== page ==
los-angeles

Charles LaBelle

Robert Berman Gallery

Part guinea pig and pack rat, private eye, and military strategist, Charles LaBelle is an oddball cartographer whose projects map the mismatches and overlaps of various approaches to factual documentation. His latest installation broke down into three groups of work that added up to a whole greater than the sum of its parts. Collectively titled Colonies II, 1993, his constellation of fabricated and found objects consisted of discarded mattresses, abandoned sofa cushions, innumerable pushpins, documentary photographs, and a silent video. The young, L.A.–based artist’s installation brought acupuncture, a traditional Christmas ritual, homelessness, and military campaigns into an uneasy, troubling, conjunction.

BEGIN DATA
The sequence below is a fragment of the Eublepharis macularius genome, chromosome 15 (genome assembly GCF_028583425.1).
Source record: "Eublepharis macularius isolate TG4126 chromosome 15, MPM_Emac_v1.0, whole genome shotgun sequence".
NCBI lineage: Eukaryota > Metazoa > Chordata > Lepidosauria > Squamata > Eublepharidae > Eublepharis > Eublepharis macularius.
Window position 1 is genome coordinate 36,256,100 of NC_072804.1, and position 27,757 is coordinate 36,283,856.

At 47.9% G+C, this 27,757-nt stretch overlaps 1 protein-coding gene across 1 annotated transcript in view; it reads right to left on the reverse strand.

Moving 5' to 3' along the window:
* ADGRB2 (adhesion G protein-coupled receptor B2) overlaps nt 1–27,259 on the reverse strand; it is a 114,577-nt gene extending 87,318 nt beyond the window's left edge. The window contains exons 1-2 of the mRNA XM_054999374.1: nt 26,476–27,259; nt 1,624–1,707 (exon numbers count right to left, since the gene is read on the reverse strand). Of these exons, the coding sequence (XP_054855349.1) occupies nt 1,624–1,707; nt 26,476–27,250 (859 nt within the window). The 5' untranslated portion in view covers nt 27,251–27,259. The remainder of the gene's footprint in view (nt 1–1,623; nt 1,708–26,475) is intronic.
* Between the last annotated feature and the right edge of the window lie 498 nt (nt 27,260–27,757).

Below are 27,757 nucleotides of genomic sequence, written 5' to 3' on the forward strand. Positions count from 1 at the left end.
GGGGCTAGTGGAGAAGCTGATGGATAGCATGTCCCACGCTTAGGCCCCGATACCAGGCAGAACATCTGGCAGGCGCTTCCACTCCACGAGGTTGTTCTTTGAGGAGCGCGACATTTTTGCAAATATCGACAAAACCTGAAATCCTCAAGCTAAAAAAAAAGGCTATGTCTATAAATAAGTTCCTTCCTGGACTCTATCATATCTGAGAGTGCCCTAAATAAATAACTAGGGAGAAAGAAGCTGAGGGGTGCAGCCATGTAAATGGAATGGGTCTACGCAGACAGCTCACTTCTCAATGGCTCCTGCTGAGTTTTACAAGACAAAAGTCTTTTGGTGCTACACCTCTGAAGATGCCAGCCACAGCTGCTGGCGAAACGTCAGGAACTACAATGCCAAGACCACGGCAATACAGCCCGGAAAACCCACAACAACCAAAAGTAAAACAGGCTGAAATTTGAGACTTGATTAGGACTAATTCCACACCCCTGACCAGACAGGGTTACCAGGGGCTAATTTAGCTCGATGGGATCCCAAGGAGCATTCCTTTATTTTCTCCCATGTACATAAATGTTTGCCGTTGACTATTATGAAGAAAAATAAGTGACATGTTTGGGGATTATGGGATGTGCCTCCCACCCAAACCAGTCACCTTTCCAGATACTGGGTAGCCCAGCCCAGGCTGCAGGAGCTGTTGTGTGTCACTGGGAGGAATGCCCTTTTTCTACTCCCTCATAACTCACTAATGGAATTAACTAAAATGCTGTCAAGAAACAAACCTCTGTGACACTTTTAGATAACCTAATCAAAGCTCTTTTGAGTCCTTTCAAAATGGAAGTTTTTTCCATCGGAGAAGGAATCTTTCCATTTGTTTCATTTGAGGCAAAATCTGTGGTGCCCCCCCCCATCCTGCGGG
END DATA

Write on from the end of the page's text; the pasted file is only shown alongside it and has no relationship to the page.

Under LaBelle’s influence, each of these seemingly autonomous spheres of activity collapsed onto an alien terrain, one governed neither by the rigor of logic nor the unpredictability of

Sign-in to keep reading

Artforum print subscribers have full access to this article. If you are a subscriber, sign in below.

Not registered for artforum.com? Register here.

SUBSCRIBE NOW for only $50 a year—65% off the newsstand price—and get the print magazine plus full online access to this issue and our archive.*

Order the ONLINE EDITION for $5.99.

* This rate applies to U.S. domestic subscriptions.